MGM Springfield and Connecticut’s two tribal casino resorts are engaged in a bitter fight for customers in the increasingly competitive New England gaming market.
The Mashantucket Pequot Indians opened their Foxwoods Resort Casino in 1986. The Mohegan Native American tribe opened their namesake Mohegan Sun Casino Resort in 1996.
So, when the $960 million MGM Springfield opened in August with an accompanying television commercial claiming to be the first, Mohegan officials took exception. The MGM spot declared, “The best of Las Vegas is coming to the heart of New England. This is a first.”
In response, Mohegan Sun released an advertisement titled “This is First.” In the commercial, the tribal resort highlights its 22-year history in gambling, dining, and entertainment.
“It gave us the perfect opportunity to say what they are really telling you isn’t true,” Mohegan Sun President Ray Pineault told the Hartford Courant. “This is what first has been for 22 years in New England.”
MGM Springfield President responded, “Imitation is the sincerest form of flattery.”
Foxwoods didn’t specifically react to MGM’s “first” ad, but did release new marketing highlighting the resort’s evolution. “We’re showing if you haven’t walked into Foxwoods in the last two years, you wouldn’t recognize it,” Foxwoods Chief Marketing Officer Suzanne Trout said.
All Mighty Dollar
The tribes are fighting for the right to jointly build a $300 million satellite casino in East Windsor, Connecticut, just 13 miles south from MGM Springfield. The state authorized the gaming venue to keep critical slot tax revenue in state, but the US Department of the Interior (DOI) refused to approve the Native American groups’ amended gaming compacts.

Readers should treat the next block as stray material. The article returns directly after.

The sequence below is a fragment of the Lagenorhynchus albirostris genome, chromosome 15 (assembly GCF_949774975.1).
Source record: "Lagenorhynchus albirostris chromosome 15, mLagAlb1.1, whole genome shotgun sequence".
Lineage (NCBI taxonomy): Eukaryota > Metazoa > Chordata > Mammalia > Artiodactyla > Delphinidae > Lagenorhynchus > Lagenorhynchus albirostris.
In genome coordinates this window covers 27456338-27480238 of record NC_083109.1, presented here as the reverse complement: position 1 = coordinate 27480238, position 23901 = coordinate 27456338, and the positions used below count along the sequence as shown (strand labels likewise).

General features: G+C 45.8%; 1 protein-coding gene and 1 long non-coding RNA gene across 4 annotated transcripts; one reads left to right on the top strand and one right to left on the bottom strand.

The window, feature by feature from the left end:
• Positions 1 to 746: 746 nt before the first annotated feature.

The Connecticut gaming expansion bill signed by Governor Dannell Malloy (D) requires federal DOI approval.
Many believe MGM Resorts successfully lobbied DOI Secretary Ryan Zinke into refusing to comment on the matter. A federal judge ruled in September that Zinke has no legal obligation to review gaming compact amendment requests.
The Mashantucket and Mohegan Indians share 25 percent of their slot revenue with the state. That totaled $430 million in 2007. Last year, it was just $267 million, and 2018 will be even less.
In September, MGM Springfield’s first full month in operation, gross gambling revenue from slots and table games totaled $27 million. In October, that number decreased 10 percent to $22.2 million, an 18 percent reduction.
Similarly to Connecticut, Massachusetts takes a 25 percent cut of slot revenue, but also a quarter of table game winnings. Between August 23 through October, the state has collected more than $14.6 million from the MGM casino.
MGM Resorts spent nearly a quarter of a billion dollars last year on advertising. And one marketing expert believes the company’s bet on being the “first” in New England is a winning strategy.
University of Connecticut Marketing Professor Debanjan Mitra told the Hartford Courant that Mohegan is paying too much credence to the use of the word “first.”
“MGM is the one who came up with ‘first,’ and now if you keep talking first, chances are the customers who see all the ads, the only thing that they will remember is MGM,” Mitra explained.